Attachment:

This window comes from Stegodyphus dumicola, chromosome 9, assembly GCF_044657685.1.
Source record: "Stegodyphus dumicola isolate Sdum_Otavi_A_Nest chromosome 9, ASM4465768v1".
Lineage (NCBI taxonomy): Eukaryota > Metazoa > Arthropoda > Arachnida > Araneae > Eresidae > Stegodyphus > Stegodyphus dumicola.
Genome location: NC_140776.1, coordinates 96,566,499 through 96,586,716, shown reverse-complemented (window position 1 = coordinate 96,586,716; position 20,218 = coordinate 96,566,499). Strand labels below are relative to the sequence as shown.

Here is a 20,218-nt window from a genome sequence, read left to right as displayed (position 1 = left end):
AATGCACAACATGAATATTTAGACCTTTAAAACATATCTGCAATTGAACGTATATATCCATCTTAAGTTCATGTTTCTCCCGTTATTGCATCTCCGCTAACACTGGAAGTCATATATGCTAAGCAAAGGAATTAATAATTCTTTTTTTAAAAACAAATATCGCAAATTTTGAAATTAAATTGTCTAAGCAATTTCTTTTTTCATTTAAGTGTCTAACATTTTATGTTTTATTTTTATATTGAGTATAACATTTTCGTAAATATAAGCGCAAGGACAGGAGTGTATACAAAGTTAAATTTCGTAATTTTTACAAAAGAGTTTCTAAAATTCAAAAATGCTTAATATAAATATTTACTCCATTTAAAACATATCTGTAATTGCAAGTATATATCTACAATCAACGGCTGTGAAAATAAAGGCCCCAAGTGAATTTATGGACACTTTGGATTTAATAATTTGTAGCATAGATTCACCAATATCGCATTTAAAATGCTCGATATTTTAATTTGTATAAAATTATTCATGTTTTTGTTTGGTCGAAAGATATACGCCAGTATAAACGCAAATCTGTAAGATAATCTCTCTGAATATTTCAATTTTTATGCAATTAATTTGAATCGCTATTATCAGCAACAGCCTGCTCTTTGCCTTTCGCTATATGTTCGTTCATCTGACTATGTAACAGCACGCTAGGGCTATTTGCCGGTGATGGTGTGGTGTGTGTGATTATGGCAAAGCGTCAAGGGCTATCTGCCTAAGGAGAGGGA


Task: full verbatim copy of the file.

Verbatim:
This window comes from Stegodyphus dumicola, chromosome 9, assembly GCF_044657685.1.
Source record: "Stegodyphus dumicola isolate Sdum_Otavi_A_Nest chromosome 9, ASM4465768v1".
Lineage (NCBI taxonomy): Eukaryota > Metazoa > Arthropoda > Arachnida > Araneae > Eresidae > Stegodyphus > Stegodyphus dumicola.
Genome location: NC_140776.1, coordinates 96,566,499 through 96,586,716, shown reverse-complemented (window position 1 = coordinate 96,586,716; position 20,218 = coordinate 96,566,499). Strand labels below are relative to the sequence as shown.

Here is a 20,218-nt window from a genome sequence, read left to right as displayed (position 1 = left end):
AATGCACAACATGAATATTTAGACCTTTAAAACATATCTGCAATTGAACGTATATATCCATCTTAAGTTCATGTTTCTCCCGTTATTGCATCTCCGCTAACACTGGAAGTCATATATGCTAAGCAAAGGAATTAATAATTCTTTTTTTAAAAACAAATATCGCAAATTTTGAAATTAAATTGTCTAAGCAATTTCTTTTTTCATTTAAGTGTCTAACATTTTATGTTTTATTTTTATATTGAGTATAACATTTTCGTAAATATAAGCGCAAGGACAGGAGTGTATACAAAGTTAAATTTCGTAATTTTTACAAAAGAGTTTCTAAAATTCAAAAATGCTTAATATAAATATTTACTCCATTTAAAACATATCTGTAATTGCAAGTATATATCTACAATCAACGGCTGTGAAAATAAAGGCCCCAAGTGAATTTATGGACACTTTGGATTTAATAATTTGTAGCATAGATTCACCAATATCGCATTTAAAATGCTCGATATTTTAATTTGTATAAAATTATTCATGTTTTTGTTTGGTCGAAAGATATACGCCAGTATAAACGCAAATCTGTAAGATAATCTCTCTGAATATTTCAATTTTTATGCAATTAATTTGAATCGCTATTATCAGCAACAGCCTGCTCTTTGCCTTTCGCTATATGTTCGTTCATCTGACTATGTAACAGCACGCTAGGGCTATTTGCCGGTGATGGTGTGGTGTGTGTGATTATGGCAAAGCGTCAAGGGCTATCTGCCTAAGGAGAGGGA